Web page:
If You're Not Using Coffee Grounds In Your Garden, You're Doing It Wrong

After you've finished your morning cup of coffee and are energized enough to take on the day, you probably don't give the leftover coffee grounds a second thought. Next time you brew a cup, though, hold onto the grounds, as coffee is the gift that keeps on giving. Not only does it transform us from our zombie states into functioning adults every morning, but it can be an incredible nutrient for your garden (per The Spruce).

Whether you're a beginner gardener or your green thumb is well-established, it's always helpful to learn new ways to improve the health of your soil. Bonus points go to this solution being easy, economical, and eco-conscious. Talk about a win-win! Even if you're not a coffee drinker, don't despair; lots of coffee shops are happy to give away a bag of their used grounds if you ask — some even pack them up and set them out on the counter daily.

Give your soil a boost

Gardening Know How explains that there are a few different ways you can incorporate coffee grounds into your soil, which can improve your soil's nitrogen levels and deter pests. Your first option is to add the coffee grounds to your compost. As soon as you toss them onto your compost pile, they'll get to work improving the nitrogen levels. So once you add the compost to a hole you're digging or mix it in with your mulch, the extra nitrogen will reach your plants. Nitrogen is necessary for healthy plant growth because it's a key component of chlorophyll production, says the Soil Science Society of America.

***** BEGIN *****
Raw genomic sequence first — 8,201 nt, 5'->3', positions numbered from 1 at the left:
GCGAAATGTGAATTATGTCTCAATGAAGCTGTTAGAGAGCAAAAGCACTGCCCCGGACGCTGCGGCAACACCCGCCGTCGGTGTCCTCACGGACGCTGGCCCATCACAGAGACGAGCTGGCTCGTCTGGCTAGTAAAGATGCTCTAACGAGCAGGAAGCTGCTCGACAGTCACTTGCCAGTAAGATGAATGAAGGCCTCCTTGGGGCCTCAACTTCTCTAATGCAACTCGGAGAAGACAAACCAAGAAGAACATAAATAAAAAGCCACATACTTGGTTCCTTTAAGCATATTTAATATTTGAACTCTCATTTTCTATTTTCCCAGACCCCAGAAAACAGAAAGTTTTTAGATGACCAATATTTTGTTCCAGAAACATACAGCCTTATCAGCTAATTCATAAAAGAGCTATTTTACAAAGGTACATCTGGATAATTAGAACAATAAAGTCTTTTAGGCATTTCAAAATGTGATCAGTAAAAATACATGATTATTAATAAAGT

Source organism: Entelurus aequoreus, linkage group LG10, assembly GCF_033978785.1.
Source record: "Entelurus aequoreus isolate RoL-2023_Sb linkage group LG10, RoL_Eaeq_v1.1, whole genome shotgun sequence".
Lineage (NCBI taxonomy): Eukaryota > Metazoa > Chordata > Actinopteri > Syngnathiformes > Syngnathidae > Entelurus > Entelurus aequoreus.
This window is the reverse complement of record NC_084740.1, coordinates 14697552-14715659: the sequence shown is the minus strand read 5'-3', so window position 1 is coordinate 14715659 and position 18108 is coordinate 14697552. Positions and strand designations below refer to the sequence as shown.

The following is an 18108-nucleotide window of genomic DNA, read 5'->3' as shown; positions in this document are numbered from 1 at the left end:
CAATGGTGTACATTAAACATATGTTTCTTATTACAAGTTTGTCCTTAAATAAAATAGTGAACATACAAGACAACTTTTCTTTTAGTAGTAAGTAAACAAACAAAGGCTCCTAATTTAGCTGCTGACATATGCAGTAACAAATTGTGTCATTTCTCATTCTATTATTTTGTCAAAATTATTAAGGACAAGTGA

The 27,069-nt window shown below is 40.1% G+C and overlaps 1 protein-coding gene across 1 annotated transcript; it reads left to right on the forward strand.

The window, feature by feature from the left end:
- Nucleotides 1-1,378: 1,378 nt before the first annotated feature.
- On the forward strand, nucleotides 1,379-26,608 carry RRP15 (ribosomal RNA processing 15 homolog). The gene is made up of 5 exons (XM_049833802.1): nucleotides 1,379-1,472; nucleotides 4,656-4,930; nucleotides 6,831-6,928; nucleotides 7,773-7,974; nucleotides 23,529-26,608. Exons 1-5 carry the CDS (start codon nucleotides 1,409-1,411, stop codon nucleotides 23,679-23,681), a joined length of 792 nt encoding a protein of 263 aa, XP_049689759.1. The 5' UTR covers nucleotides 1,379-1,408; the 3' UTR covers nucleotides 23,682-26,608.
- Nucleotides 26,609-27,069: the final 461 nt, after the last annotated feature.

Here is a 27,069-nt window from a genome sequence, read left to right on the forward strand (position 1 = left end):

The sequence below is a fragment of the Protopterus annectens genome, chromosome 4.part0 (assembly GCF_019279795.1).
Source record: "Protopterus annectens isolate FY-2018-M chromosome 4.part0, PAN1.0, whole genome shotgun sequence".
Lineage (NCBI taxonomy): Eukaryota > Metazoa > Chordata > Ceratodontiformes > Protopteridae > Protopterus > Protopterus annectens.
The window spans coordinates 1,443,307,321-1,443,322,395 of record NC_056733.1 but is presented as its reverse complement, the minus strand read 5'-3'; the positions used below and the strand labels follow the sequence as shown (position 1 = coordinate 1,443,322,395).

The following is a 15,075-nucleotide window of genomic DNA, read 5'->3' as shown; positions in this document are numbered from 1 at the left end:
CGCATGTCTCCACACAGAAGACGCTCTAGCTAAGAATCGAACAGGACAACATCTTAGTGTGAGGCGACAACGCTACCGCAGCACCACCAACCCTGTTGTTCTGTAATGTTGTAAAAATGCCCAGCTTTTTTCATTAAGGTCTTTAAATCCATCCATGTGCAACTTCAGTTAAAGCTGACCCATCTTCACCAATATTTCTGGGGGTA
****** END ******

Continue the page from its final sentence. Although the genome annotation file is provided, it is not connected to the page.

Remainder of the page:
If you don't do much composting, Gardening Know How says many people choose to add the grounds directly to their soil in the garden, essentially treating it as a fertilizer. This is believed to help with drainage and aeration of the soil. If you go this route, just make sure to spread the grounds evenly through the soil with a rake so they don't all clump together in one spot.

Coffee grounds can provide all-natural pest control against slugs and snails, especially to extra susceptible plants like hostas. Try sprinkling a ring of grounds around the perimeter of the plants you want to safeguard. Whether it's the caffeine the pests don't like or the gritty texture of the grounds, it helps to have an extra layer of protection.

When you shouldn't add grounds

It's important to note that coffee grounds are acidic, so this is great if you're growing plants that love acidic soil. Some popular examples are hydrangeas, azaleas, and blueberries, according to Gardening Know How. However, not all plants respond well to increased acidity in their soil. It can stunt their growth and impact seed germination, cautions HGTV. Don't add coffee grounds to your garden if you're growing tomatoes, geraniums, alfalfa, or clover. And before you decide to mix the grounds into your soil, research all the plants you're growing to ensure they don't respond poorly to increased acidity.

Too much of a good thing can quickly turn into a bad thing. Until you know how your soil and plants will react, use the coffee grounds sparingly. As mentioned above, you always want to spread them evenly throughout the soil and never allow them to clump all in one place. It may take a little trial and error, but then you'll be on your way to rich soil and healthier plants.